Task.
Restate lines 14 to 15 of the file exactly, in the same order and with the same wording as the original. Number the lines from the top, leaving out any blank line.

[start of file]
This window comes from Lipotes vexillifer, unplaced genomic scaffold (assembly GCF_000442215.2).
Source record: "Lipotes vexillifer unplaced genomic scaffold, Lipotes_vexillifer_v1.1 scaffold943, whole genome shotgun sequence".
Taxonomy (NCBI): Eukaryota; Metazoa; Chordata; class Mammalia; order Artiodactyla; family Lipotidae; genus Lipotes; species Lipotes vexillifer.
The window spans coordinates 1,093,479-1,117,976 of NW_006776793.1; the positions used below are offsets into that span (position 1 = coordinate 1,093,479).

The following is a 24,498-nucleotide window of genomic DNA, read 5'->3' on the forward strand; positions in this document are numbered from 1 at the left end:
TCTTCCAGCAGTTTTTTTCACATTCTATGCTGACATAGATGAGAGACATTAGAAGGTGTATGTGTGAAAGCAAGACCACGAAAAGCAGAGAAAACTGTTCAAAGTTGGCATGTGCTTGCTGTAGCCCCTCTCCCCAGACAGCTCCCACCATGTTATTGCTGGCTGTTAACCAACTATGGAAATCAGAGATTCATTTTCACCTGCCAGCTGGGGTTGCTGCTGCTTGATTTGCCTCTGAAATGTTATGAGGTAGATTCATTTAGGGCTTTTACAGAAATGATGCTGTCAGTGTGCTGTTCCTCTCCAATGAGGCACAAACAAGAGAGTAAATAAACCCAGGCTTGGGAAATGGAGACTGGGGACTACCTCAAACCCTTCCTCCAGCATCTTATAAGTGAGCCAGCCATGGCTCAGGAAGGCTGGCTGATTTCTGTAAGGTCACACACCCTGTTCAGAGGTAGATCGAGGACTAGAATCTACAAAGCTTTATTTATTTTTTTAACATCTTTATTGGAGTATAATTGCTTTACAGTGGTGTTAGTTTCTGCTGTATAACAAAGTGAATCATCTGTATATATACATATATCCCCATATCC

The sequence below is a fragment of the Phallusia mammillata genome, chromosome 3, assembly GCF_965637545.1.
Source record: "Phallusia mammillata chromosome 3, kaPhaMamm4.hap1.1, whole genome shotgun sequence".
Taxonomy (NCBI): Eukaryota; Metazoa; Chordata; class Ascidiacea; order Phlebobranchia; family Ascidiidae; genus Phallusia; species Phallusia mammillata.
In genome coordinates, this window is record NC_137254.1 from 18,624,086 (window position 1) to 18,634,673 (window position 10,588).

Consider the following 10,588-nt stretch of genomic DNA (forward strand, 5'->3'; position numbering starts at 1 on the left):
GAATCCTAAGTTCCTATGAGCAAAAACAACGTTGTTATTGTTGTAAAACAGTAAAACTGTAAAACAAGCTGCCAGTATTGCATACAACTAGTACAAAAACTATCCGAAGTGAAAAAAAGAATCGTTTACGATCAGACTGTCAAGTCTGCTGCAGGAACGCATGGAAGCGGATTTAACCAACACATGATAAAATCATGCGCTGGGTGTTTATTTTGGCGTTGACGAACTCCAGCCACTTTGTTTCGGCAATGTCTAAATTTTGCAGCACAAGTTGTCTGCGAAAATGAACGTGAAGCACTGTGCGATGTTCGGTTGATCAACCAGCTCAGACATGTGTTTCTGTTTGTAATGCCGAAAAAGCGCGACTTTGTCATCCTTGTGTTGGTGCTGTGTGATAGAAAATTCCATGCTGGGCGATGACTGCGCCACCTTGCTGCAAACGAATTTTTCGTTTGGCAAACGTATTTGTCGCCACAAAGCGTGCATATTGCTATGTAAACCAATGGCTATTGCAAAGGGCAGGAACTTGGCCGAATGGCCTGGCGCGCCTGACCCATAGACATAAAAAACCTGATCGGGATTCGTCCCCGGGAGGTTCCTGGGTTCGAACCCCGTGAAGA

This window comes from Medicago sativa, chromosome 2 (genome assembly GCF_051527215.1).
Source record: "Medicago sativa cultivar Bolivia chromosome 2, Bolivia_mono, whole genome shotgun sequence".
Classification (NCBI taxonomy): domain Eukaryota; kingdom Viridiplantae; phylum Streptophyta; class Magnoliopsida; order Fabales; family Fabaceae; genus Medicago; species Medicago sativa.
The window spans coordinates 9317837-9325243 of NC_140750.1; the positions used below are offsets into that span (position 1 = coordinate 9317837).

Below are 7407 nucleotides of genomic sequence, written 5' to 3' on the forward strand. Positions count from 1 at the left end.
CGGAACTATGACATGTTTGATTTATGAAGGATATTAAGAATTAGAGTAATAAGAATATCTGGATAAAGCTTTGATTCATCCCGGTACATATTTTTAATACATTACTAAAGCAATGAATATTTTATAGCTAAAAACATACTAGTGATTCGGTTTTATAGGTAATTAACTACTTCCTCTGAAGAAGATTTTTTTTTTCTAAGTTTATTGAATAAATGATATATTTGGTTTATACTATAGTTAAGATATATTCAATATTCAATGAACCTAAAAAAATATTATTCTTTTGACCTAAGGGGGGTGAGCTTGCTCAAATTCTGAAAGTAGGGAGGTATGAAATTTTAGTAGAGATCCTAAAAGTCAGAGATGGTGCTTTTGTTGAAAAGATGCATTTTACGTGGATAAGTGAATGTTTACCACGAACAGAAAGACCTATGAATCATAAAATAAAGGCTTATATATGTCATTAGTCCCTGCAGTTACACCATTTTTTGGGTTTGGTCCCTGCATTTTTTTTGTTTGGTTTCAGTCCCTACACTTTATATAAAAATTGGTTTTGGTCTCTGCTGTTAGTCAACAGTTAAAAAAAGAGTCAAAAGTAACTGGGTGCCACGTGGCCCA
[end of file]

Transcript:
Source record: "Medicago sativa cultivar Bolivia chromosome 2, Bolivia_mono, whole genome shotgun sequence".
Classification (NCBI taxonomy): domain Eukaryota; kingdom Viridiplantae; phylum Streptophyta; class Magnoliopsida; order Fabales; family Fabaceae; genus Medicago; species Medicago sativa.